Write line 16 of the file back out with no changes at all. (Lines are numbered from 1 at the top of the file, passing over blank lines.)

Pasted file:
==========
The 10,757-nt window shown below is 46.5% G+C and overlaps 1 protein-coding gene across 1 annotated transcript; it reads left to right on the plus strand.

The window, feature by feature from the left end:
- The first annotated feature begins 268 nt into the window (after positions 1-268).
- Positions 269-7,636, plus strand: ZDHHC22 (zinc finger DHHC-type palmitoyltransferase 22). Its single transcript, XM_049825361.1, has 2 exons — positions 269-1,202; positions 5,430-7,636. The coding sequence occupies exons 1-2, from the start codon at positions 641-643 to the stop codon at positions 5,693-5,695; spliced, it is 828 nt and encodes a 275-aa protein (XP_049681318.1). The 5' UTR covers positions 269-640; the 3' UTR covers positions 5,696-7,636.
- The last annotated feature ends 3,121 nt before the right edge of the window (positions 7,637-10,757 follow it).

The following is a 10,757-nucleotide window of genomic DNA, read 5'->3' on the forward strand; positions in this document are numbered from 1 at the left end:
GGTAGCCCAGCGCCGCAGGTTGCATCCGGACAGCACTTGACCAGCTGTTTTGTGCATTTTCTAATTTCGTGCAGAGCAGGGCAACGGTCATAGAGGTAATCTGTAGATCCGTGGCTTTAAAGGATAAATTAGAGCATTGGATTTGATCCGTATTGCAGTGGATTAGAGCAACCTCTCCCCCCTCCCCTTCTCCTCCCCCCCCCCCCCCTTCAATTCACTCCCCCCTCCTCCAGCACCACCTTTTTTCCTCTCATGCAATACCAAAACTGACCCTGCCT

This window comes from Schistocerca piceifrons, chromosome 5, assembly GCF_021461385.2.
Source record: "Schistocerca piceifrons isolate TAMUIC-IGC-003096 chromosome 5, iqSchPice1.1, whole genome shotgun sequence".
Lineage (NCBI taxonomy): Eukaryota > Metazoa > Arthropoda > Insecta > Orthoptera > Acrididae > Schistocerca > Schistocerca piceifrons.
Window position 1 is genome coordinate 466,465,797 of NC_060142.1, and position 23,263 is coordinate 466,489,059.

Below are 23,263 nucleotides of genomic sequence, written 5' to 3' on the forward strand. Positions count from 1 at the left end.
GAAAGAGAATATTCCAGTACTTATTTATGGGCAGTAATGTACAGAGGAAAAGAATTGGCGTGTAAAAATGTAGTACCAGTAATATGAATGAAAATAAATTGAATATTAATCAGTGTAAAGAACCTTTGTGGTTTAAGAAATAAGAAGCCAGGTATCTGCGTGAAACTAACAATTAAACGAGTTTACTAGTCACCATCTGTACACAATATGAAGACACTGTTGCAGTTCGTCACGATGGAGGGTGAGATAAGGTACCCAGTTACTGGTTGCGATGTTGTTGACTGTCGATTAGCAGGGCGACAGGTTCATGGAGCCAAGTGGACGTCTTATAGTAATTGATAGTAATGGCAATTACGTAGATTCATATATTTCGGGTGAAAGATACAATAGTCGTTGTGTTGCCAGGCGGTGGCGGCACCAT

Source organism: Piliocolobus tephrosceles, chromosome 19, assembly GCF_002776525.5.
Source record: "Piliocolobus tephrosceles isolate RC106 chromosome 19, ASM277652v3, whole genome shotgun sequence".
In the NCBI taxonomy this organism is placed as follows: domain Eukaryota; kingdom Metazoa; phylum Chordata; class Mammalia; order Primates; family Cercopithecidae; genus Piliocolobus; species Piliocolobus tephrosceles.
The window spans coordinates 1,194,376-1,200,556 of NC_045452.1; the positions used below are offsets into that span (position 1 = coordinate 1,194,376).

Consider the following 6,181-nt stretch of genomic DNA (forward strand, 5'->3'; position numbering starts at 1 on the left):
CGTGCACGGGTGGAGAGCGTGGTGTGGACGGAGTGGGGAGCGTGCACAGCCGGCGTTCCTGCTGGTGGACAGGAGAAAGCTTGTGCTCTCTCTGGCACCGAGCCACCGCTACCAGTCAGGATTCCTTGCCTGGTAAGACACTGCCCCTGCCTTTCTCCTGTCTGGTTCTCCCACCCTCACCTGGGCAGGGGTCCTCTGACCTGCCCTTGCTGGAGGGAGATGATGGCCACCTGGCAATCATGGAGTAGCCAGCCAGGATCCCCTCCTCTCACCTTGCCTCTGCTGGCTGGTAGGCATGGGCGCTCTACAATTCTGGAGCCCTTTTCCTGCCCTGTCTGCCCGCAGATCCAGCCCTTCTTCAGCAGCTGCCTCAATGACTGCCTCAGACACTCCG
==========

In the NCBI taxonomy this organism is placed as follows: domain Eukaryota; kingdom Metazoa; phylum Chordata; class Mammalia; order Primates; family Cercopithecidae; genus Piliocolobus; species Piliocolobus tephrosceles.